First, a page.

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The birthday of the world and other stories /

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Format: Book
Language: English
Published: HarperCollins, 2002
Edition: First edition.
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For more than four decades, Ursula K. Le Guin has enthralled readers with her imagination, clarity, and moral vision. The recipient of numerous literary prizes, including the National Book Award, the Kafka Award, and five Hugo and five Nebula Awards, this renowned writer has, in each story and novel, created a provocative, ever-evolving universe filled with diverse worlds and rich characters reminiscent of our earthly selves. Now, in The Birthday of the World, this gifted artist returns to these worlds in eight brilliant short works, including a never-before-published novella, each of which probes the essence of humanity.

Here are stories that explore complex social interactions and troublesome issues of gender and sex; that define and defy notions of personal relationships and of society itself; that examine loyalty, survival, and introversion; that bring to light the vicissitudes of slavery and the meaning of transformation, religion, and history.

The first six tales in this spectacular volume are set in the author's signature world of the Ekumen, "my pseudo-coherent universe with holes in the elbows," as Le Guin describes it -- a world made familiar in her award-winning novel The Left Hand of Darkness. The seventh, title story was hailed by Publishers Weekly as "remarkable . . . a standout." The final offering in the collection, Paradises Lost, is a mesmerizing novella of space exploration and the pursuit of happiness.

In her foreword, Ursula K. Le Guin writes, "to create difference-to establish strangeness-then to let the fiery arc of human emotion leap and close the gap: this acrobatics of the imagination fascinates and satisfies me as no other." In The Birthday of the World, this gifted literary acrobat exhibits a dazzling array of skills that will fascinate and satisfy us all.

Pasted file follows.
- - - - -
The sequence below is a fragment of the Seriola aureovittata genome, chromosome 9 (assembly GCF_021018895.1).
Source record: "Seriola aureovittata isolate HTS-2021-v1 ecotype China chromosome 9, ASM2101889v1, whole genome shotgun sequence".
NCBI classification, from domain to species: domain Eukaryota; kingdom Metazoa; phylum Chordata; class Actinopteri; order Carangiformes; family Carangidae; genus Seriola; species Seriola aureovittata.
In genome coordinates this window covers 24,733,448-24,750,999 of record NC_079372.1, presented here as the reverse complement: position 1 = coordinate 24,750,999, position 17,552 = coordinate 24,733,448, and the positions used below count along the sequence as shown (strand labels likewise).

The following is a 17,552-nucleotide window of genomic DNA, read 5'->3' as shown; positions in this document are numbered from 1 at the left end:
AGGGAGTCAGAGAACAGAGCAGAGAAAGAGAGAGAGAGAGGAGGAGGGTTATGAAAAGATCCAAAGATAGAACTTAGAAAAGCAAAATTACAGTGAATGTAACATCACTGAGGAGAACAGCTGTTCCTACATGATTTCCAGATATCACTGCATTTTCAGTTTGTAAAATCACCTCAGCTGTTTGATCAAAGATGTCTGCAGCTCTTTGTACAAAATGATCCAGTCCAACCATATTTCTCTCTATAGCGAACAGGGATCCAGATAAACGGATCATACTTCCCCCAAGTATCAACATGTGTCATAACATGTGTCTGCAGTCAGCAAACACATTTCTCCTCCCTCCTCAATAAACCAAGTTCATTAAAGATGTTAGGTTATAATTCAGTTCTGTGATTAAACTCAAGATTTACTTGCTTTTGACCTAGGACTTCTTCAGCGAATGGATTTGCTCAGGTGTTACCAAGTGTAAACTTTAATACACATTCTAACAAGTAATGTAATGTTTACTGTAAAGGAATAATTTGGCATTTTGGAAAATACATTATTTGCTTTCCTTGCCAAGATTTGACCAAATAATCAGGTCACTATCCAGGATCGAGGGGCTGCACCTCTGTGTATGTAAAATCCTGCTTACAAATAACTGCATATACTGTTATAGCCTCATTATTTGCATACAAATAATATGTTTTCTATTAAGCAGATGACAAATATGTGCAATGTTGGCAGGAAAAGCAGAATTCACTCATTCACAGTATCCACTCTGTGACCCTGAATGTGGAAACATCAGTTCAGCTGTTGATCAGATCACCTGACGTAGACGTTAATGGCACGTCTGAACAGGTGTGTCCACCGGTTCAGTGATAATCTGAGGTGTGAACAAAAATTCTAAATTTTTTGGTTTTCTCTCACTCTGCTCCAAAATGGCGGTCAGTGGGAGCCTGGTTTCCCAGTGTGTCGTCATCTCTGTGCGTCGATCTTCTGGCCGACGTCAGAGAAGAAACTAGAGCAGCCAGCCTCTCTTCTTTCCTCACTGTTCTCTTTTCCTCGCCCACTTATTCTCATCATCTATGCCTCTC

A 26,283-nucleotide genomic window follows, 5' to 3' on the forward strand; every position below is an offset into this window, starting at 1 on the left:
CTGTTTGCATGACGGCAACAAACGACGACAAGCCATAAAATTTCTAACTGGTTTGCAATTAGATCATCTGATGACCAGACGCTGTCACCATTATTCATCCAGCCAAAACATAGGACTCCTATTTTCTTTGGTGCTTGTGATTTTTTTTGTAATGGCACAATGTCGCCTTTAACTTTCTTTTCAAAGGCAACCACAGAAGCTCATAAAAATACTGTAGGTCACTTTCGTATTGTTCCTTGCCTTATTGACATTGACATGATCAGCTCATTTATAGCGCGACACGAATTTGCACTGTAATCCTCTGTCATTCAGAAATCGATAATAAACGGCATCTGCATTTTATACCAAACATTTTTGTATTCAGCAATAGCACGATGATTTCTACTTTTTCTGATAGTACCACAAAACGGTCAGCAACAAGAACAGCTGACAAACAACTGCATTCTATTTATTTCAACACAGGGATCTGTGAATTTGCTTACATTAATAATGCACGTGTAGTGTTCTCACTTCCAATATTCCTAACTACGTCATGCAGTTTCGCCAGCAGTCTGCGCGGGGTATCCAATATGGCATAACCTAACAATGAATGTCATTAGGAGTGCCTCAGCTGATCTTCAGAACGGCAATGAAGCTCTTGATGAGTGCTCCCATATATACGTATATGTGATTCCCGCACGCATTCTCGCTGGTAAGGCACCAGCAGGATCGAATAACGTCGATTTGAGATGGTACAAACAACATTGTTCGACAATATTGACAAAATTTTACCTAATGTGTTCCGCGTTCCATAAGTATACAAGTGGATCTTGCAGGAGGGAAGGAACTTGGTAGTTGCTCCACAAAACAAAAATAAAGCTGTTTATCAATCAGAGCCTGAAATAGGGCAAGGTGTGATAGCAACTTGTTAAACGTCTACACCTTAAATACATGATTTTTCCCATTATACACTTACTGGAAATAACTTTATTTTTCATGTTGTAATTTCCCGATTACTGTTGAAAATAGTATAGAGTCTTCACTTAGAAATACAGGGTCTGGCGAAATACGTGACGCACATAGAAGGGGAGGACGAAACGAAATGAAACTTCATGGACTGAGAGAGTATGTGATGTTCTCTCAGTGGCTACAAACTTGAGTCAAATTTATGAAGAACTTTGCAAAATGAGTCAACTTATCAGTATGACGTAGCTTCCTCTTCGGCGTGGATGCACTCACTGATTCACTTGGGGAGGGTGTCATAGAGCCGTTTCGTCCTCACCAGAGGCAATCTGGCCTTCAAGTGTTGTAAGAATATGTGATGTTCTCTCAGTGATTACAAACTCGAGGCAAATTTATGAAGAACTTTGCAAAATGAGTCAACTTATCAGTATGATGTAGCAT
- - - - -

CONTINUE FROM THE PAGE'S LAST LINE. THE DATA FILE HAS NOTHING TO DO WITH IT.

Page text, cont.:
Review by Booklist Review

Le Guin's compilation of eight stories, six set in the universe of the Ekumen, which she introduced in her best-known book, The Left Hand of Darkness(1969), requires knowledge of the complexities of her Ekumenical works to be fully appreciated. In one story she expands on the workings of androgynous sex on the planet Gethen, looks at the effect of gender imbalance (16 women to one man) on a planet where men have all the privilege and women all the power, and explores the marriage and kinship customs of the people of the world called O. "Old Music and the Slave Women," another Ekumenical tale, is a fifth story to go with the four connected ones in Four Ways to Forgiveness(1995). Le Guin, in the foreword to this book, says that the title story "may or may not take place on a world of the Ekumen," and readers will probably feel the same about it, but knowing the Ekumen canon will help them ascertain that feeling, just as it will make the others more comprehensible. The concluding novella, "Paradises Lost," is the only first publication here. It offers a change of pace and stands well on its own as it follows the experiences of Earth people on a spaceship that takes centuries to get to its destination, centuries during which people are born, grow up, develop a religion, and die without seeing "planetfall." That Le Guin continues to be a master of literary sf is brilliantly borne out in these stories. Sally Estes.

From Booklist, Copyright (c) American Library Association. Used with permission.
Review by Publisher's Weekly Review